Places such as the Nacimiento and Guatin canyons, the Atacama Salt Flat and northern Chilean Altiplano are habitats which house a wide variety of differing species of birds. For example, the Salt Flats are home to the Chilean flamingo, Andean flamingo, Andean avocet and puna plover. The open altiplano wetlands house Andean geese, rufous-bellied seedsnipes, golden-spotted, ground-doves and ochre-naped ground-tyrants amongst others. Other species to be found in the area include the chiguanco thrush, cordilleran canastero, scale-throated earthcreeper, Andean negrito and horned coot amongst many others. The time of year, migratory cycles, availability of food, temperature, altitude, etc., are all determining factors when bird-watching.
Flora & Fauna
The Altiplano is a huge plateau at an altitude of 4,000m. /13,200ft. It is an area of vast expanses of land cut into by deep channels and valleys, spotted with high salt lakes and where dark masses of lava from volcanic eruptions change the terrain. Rain is rare, temperatures vacillate wildly and the atmosphere at this altitude is transparent and luminous. Although the conditions are harsh, many plant and vegetable species exist here and have adapted to the demands of the climate and terrain.
Padre Le Paige Museum/ Quitor Fortress
Duration: 3 to 4 hours
Level of difficulty: Easy
Through vestiges of history and the occupation of the area, we can get an idea of what has happened here in the past. The idiosyncrasies of a people and their culture come to light in visits to the archeological museum in San Pedro de Atacama as does the visit to the “pukara” or fort of Quitor.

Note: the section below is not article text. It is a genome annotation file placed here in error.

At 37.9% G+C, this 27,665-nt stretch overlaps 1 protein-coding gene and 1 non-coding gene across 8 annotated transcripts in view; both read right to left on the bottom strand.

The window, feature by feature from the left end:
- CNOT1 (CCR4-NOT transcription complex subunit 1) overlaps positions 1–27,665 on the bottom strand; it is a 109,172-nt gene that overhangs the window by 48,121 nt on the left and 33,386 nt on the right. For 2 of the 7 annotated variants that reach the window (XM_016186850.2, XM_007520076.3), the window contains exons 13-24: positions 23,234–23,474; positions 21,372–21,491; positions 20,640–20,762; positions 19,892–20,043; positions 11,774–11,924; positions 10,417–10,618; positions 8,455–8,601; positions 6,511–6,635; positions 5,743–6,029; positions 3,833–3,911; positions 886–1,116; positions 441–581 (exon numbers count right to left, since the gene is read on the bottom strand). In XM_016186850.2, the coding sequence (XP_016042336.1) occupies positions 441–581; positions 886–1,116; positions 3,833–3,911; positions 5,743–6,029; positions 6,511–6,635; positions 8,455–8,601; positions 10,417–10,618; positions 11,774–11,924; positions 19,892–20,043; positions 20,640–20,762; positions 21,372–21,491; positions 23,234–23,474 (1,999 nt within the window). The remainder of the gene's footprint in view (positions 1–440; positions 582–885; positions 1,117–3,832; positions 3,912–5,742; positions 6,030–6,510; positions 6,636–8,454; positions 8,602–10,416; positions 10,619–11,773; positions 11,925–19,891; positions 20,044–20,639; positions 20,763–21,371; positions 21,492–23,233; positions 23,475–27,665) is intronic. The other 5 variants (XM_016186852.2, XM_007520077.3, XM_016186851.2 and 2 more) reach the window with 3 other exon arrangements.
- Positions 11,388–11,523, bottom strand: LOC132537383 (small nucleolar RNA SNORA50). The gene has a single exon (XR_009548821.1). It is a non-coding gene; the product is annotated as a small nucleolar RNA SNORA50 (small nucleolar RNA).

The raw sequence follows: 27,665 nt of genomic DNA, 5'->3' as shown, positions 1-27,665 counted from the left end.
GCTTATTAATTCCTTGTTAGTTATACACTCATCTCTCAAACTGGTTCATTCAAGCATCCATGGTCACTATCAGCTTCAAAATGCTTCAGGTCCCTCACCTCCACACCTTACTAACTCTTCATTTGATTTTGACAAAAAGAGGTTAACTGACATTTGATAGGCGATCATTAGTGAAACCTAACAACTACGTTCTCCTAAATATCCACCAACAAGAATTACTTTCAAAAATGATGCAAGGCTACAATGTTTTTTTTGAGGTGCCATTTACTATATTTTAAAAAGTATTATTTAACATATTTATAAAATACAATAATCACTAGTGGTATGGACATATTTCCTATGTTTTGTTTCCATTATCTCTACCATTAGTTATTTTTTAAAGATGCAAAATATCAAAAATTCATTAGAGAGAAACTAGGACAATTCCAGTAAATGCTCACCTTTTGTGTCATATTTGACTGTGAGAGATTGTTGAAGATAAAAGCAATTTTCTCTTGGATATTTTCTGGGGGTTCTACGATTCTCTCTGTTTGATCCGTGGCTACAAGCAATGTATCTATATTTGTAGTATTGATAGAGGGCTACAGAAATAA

Duration: 3 hours
Level of difficulty: Easy
Heading West, we take the road towards Calama and travel until we pass the village of Mantancilla. Here we will find the Rainbow Valley, which is part of the Domeyko mountain range. The range of colours in the landscape is incredible, with a variety of hues produced by the minerals in the area that have been exposed to various environmental and erosive processes. We walk for around 30 minutes in the area before heading back towards the area of Hierbas Buenas, where we will visit an ancient natural refuge, made of compact volcanic ash, and which was used by the local shepherds. There are also many petroglyphs of great archaeological and historical importance, which we will view before returning to the hotel.
Rupestrian art displays many forms of expression- man has tried to record experiences, common elements, symbols and signs. The description and understanding of them through the science of archaeology gives us the tools to understand. Petroglyph: an inscription or engraving on rock, fundamentally made by hand and with another hard object. These places are now in the middle of nowhere, yet once were important stops on ancient trade routes, they lie witness to the travellers, shamans and merchants of the past who converged here and left evidence of their stories.